In their previous 16 seasons, the San Jose Sharks have never won their first four games. The last time a coach won his first four NHL games with a team was 2001.
But the only first I am interested in is the Sharks' first Stanley Cup Finals.
On Tuesday night, the Columbus Blue Jackets came into HP Pavilion with a 1-1 record, which included an overtime road victory over the Sharks' Pacific Division rival Dallas. The Blue Jackets have undergone an overhaul in an attempt to make the playoffs for the first time in franchise history.
Columbus features a couple of good scoring lines, one of which includes one of the world's most dynamic goal-scorers in Rick Nash. They also boast a goalie in Pascal Leclaire who was among the league leaders in shutouts last year.
The Jackets jumped out to an early lead with a power-play goal by Kristian Huselius just nine minutes into the game, and the first period ended that way. Shots and penalties were even, but the Sharks were playing more sloppily and had more giveaways.
The Sharks' giveaway deficit continued in the second (12-4)—but as has been the case in their previous three games, they took control of the game in the middle period. Despite one more penalty and one less shot, they outscored Columbus 3-1.
One of those goals came short-handed, as Leclaire's clearing pass along the boards was intercepted by Joe Pavelski. He found Jonathan Cheechoo open in prime real estate between the faceoff circles, and Cheech showed that he does not miss from there when healthy.
However, on the very next shift—and still on the power play—Columbus' Christian Backman found the back of the net to regain the lead. In all, the Sharks dropped to 82.4 percent on the penalty kill for the season, but they have scored as many short-handed goals as they have yielded power-play goals (3).
The Jackets' lead lasted less than three minutes—a shot by Ryan Clowe rebounded to the side of the net, and Milan Michalek poked it in just beyond the reach of Leclaire's left skate. Just a minute and 17 seconds later, on one of only two Sharks' power plays all game, Patrick Marleau swept in a rebound of a Devin Setoguchi shot to give the Sharks their first lead.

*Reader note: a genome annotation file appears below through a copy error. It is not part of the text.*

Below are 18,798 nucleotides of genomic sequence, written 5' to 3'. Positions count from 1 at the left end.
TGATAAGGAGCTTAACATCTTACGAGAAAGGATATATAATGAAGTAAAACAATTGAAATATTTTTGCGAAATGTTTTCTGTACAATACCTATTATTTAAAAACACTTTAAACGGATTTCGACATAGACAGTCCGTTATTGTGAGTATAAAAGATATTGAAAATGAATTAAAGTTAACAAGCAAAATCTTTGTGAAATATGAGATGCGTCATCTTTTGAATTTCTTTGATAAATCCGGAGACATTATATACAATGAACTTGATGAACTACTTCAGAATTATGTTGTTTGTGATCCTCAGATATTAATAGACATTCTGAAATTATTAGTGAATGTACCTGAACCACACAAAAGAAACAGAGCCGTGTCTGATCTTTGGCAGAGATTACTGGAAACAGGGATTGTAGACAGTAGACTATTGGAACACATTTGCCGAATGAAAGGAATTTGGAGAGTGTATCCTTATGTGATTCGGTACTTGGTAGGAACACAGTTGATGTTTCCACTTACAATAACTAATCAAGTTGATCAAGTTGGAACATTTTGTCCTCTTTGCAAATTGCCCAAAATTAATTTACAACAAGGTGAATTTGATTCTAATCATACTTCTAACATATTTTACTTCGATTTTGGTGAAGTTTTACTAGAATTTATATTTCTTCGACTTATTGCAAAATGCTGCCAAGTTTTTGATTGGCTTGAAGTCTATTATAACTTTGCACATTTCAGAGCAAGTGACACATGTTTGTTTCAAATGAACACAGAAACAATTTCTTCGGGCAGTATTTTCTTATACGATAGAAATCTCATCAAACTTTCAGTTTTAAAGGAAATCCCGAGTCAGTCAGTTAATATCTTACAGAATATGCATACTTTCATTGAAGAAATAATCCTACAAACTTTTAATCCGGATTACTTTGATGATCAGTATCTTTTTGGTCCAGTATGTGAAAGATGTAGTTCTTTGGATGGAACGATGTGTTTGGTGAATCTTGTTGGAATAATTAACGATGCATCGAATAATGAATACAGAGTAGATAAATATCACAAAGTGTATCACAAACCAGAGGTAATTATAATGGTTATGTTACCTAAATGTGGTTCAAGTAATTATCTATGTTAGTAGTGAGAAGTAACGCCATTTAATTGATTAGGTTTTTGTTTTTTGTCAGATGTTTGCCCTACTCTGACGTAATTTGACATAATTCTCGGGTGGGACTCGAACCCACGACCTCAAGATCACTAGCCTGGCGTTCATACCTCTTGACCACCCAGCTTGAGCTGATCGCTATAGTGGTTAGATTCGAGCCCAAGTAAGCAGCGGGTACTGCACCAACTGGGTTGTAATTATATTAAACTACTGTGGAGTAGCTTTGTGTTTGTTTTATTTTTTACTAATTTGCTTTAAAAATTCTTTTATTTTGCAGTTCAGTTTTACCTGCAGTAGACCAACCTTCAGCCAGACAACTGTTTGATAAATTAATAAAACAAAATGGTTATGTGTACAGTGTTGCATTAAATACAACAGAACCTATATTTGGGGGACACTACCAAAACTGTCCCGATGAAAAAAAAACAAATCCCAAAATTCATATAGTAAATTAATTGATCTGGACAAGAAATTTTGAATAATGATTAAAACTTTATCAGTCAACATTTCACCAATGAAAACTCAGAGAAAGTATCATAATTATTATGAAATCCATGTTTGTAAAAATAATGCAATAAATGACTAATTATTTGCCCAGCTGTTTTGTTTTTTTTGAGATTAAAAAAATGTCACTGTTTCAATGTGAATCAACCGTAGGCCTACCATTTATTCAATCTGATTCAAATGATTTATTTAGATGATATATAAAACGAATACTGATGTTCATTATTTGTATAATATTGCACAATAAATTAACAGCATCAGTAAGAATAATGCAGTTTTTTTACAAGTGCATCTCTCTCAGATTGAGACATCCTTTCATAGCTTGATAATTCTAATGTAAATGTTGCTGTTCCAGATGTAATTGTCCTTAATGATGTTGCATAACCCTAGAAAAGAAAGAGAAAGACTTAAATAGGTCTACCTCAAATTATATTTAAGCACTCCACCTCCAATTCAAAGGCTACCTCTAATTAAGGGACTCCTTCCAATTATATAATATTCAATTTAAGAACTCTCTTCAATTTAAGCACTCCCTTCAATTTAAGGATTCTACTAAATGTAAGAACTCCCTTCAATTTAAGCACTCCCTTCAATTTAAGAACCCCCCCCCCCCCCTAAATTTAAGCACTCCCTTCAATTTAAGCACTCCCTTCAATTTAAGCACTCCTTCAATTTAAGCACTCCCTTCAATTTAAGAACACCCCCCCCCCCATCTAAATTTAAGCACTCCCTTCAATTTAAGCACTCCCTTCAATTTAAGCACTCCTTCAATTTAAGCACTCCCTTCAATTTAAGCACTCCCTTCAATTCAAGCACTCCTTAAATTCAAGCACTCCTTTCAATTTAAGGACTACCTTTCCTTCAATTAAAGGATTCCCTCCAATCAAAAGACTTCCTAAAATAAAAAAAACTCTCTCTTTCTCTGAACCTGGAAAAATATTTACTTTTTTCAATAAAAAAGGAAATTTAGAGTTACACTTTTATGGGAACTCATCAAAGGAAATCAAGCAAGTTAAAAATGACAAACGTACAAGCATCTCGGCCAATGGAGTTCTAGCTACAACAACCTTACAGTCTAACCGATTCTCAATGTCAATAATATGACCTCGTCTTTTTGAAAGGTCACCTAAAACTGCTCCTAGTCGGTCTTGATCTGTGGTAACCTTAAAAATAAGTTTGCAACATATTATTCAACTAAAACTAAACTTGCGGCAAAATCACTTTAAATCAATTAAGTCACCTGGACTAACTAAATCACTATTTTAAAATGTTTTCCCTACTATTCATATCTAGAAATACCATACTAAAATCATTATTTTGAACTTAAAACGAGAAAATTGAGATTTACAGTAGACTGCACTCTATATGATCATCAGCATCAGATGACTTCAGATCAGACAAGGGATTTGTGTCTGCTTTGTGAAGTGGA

By the third period, the Sharks higher number of giveaways (5-1) were no longer a factor—it was much more important how big they were. Leclaire gave the puck away behind the net to Mike Grier on a Columbus power play, and he found Patrick Marleau in front of the net unguarded. Leclaire made the first save, but Marleau punched home the rebound.
The scoring ended when Joe Thornton found Marc-Eduoard Vlasic pinching in for a shot through traffic. Thornton finished plus-2 with two assists, giving him four for the year.
Vlasic was plus-4, and his defence-mate Rob Blake was plus-3. Christian Ehrhoff added an assist to keep multiple defencemen involved in the scoring for the third time in the Sharks' four games.
However, the Sharks were outshot once more (33-25) and their blue line only contributed seven shots from three players. This is certainly one of the things the team needs to work on, and get back to the way things were after their first two games.
In addition, coach Todd McLellan cited the turnovers, slow start (prevalent in all four games), and even the ability of the Jackets' first line to get shots on goal (19). In this game, penalties were a problem—taking too many and not drawing enough.
In short, the Sharks have failed to show championship form in any of their four games. They have simply taken advantage of opponents who did not play well.
In the first game, Anaheim lacked any semblance of discipline and handed the Sharks too many advantages. In the second and third games, they were playing the cellar-dwelling Kings, and still needed goalie Brian Boucher to steal one.
This one was simply a sloppy performance by the Blue Jackets. I expect the bigger tests to be coming up now—an angry Ducks team in Anaheim Friday, followed by an angry Flyers team in San Jose Saturday. Both should be better than their record, and the Sharks may not be as good as theirs.
If they win them both, it won't matter how—they will place themselves in the driver's seat.